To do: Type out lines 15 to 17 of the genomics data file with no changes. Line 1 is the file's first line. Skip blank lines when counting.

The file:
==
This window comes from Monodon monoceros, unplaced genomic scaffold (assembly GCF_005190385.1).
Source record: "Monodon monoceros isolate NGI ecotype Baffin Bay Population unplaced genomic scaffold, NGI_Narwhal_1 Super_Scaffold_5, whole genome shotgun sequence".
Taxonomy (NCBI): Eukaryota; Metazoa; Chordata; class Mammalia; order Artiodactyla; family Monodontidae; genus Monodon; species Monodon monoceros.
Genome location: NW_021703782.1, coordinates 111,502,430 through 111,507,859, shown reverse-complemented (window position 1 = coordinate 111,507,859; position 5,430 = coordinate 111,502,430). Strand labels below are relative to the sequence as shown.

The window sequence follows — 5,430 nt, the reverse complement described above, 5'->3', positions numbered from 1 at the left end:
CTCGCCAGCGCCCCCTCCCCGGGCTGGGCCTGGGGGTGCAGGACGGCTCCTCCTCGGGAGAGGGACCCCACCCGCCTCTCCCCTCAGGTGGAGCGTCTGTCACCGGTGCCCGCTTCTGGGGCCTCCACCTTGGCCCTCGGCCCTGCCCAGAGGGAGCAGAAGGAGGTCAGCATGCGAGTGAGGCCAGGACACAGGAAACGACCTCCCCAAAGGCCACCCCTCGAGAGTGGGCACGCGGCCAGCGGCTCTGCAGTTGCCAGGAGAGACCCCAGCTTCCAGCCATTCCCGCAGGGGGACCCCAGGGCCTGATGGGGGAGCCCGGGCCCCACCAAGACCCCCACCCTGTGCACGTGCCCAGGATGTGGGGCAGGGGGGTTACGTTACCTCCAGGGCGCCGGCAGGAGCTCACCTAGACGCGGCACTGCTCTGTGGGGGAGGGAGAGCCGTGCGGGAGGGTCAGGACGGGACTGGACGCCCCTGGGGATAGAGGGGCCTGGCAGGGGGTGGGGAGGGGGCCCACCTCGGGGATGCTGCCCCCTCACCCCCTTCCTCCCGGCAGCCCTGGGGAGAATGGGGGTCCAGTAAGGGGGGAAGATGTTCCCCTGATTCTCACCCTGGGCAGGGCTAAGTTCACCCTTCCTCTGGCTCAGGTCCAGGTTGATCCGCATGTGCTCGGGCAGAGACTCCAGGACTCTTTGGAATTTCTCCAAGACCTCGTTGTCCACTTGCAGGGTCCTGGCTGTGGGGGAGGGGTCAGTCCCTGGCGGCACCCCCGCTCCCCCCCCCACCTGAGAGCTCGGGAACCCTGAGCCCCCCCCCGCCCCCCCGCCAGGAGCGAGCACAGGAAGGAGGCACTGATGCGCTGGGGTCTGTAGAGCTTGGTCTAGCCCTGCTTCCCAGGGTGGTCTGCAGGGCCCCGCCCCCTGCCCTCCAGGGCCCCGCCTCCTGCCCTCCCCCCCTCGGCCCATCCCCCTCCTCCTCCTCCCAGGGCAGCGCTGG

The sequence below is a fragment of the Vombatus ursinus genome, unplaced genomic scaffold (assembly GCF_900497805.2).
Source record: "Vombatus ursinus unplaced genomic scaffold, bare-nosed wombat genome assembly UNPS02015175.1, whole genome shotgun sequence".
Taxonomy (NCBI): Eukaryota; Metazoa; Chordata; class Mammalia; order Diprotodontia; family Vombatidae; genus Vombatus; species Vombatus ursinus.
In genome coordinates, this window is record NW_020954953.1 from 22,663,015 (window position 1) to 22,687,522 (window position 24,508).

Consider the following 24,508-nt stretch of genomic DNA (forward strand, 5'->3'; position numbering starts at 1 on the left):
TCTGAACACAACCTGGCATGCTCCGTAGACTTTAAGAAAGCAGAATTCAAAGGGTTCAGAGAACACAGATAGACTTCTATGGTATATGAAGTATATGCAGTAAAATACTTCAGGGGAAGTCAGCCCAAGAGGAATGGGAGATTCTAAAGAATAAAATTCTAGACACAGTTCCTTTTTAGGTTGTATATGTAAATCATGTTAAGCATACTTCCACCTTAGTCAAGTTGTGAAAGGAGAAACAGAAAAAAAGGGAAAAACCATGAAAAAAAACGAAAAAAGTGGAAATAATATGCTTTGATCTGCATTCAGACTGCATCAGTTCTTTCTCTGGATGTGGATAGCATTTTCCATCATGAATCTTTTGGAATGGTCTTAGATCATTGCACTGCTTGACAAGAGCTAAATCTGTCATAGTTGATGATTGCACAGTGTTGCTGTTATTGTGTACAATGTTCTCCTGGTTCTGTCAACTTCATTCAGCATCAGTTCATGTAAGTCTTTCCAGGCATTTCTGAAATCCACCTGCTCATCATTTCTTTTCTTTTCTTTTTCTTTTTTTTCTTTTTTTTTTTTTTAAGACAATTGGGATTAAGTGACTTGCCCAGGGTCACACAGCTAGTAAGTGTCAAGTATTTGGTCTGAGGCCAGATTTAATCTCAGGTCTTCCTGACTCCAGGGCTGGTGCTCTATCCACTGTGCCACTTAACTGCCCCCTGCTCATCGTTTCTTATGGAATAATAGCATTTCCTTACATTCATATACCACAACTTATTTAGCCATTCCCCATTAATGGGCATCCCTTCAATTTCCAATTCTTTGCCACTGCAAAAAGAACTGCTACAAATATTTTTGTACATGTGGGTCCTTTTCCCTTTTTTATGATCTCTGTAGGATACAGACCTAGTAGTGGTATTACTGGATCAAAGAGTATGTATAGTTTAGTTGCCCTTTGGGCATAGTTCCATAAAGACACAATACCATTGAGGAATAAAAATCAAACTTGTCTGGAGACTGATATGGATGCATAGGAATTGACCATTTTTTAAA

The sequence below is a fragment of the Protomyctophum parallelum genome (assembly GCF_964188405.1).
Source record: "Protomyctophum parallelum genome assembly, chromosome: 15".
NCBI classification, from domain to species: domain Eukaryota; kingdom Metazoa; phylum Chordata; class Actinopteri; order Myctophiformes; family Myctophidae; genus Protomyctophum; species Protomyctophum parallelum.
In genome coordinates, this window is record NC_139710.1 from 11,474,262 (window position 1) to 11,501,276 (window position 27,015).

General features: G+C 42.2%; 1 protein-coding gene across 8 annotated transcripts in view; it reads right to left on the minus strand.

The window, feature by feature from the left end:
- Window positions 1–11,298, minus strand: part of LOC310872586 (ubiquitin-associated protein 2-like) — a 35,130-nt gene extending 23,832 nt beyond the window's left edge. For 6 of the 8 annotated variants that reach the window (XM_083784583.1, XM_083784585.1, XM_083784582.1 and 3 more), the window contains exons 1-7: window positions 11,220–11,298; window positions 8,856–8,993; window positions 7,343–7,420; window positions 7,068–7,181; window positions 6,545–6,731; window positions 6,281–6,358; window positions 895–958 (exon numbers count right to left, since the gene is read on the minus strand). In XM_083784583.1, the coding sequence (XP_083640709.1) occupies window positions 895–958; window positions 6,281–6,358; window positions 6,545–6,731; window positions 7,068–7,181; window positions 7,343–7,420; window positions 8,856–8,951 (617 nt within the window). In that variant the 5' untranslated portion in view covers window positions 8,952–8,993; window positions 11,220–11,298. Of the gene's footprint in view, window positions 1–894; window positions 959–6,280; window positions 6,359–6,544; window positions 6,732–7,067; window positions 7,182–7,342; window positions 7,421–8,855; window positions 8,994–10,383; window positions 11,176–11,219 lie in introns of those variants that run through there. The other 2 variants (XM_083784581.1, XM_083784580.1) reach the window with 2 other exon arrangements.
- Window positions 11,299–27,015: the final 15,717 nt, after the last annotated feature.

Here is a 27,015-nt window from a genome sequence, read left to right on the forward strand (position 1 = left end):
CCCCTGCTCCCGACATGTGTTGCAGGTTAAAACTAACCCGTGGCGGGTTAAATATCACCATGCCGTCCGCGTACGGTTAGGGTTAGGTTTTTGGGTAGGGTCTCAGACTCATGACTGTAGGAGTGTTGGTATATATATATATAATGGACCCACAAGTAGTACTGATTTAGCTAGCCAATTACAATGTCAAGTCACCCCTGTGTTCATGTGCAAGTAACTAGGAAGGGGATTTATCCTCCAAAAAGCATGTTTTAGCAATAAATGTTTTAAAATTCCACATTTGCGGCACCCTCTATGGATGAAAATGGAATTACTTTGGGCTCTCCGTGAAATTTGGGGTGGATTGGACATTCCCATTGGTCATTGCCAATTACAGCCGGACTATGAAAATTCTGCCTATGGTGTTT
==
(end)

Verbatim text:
NCBI classification, from domain to species: domain Eukaryota; kingdom Metazoa; phylum Chordata; class Actinopteri; order Myctophiformes; family Myctophidae; genus Protomyctophum; species Protomyctophum parallelum.
In genome coordinates, this window is record NC_139710.1 from 11,474,262 (window position 1) to 11,501,276 (window position 27,015).

General features: G+C 42.2%; 1 protein-coding gene across 8 annotated transcripts in view; it reads right to left on the minus strand.